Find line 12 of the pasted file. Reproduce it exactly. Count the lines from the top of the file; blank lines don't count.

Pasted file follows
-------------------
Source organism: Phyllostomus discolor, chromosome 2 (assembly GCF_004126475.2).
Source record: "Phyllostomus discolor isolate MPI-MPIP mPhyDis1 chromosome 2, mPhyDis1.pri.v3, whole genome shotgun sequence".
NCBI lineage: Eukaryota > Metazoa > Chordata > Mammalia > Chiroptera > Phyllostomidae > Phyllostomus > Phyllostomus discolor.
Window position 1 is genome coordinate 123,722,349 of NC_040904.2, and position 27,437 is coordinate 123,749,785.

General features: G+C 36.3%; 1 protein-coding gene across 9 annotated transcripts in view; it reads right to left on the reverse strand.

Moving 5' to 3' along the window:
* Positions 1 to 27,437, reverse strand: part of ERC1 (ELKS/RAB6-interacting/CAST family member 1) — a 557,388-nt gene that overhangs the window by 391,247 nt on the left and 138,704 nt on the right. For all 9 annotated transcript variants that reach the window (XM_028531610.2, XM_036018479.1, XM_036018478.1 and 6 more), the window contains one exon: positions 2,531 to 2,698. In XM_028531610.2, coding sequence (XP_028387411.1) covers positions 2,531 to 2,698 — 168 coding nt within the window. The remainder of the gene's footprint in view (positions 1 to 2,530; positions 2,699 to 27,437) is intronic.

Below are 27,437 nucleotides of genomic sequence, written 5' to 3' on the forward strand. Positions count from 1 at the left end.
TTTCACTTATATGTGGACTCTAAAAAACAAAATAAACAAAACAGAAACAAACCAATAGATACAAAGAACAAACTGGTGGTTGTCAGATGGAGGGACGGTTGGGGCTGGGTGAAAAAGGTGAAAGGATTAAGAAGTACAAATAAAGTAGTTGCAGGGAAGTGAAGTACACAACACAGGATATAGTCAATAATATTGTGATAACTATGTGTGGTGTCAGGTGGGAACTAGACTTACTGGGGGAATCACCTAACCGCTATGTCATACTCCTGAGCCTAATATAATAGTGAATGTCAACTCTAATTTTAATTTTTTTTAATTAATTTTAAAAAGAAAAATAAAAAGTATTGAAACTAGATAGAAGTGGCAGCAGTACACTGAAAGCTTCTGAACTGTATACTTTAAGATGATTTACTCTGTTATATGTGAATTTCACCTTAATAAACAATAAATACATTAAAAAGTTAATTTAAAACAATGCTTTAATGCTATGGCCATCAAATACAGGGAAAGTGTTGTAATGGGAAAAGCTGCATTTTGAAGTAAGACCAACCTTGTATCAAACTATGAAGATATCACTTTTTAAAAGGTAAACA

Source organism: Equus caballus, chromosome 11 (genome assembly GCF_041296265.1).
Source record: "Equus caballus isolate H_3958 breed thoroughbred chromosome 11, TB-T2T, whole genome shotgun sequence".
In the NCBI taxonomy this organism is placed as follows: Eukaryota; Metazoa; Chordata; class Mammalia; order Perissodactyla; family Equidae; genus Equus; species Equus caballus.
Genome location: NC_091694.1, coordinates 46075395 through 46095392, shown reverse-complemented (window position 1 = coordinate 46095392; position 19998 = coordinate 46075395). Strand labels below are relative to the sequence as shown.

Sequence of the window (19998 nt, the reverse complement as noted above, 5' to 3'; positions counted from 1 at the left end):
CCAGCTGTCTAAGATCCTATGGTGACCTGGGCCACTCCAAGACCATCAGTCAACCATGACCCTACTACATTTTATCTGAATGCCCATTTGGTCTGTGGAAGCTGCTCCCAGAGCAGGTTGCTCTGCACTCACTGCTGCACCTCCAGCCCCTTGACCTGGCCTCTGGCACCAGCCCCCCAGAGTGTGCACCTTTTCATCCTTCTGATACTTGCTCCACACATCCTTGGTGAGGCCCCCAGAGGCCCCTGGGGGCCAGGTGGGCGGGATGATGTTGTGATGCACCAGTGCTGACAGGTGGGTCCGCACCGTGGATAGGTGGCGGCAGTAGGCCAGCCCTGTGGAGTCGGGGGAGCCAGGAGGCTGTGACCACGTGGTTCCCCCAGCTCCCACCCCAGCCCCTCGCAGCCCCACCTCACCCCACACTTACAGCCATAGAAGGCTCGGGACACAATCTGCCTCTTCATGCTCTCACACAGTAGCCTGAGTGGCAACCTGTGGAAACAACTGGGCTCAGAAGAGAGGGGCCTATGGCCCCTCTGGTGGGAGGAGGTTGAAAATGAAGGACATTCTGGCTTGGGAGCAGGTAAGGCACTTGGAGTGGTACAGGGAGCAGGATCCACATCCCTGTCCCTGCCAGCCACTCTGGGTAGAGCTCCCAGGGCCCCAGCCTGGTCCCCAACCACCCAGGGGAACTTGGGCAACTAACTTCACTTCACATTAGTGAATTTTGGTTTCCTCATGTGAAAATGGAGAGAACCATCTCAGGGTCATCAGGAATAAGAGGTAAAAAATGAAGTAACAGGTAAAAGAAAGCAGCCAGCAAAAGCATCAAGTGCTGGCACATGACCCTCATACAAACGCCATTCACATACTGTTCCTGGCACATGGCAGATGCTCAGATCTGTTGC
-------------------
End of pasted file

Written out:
In the NCBI taxonomy this organism is placed as follows: Eukaryota; Metazoa; Chordata; class Mammalia; order Perissodactyla; family Equidae; genus Equus; species Equus caballus.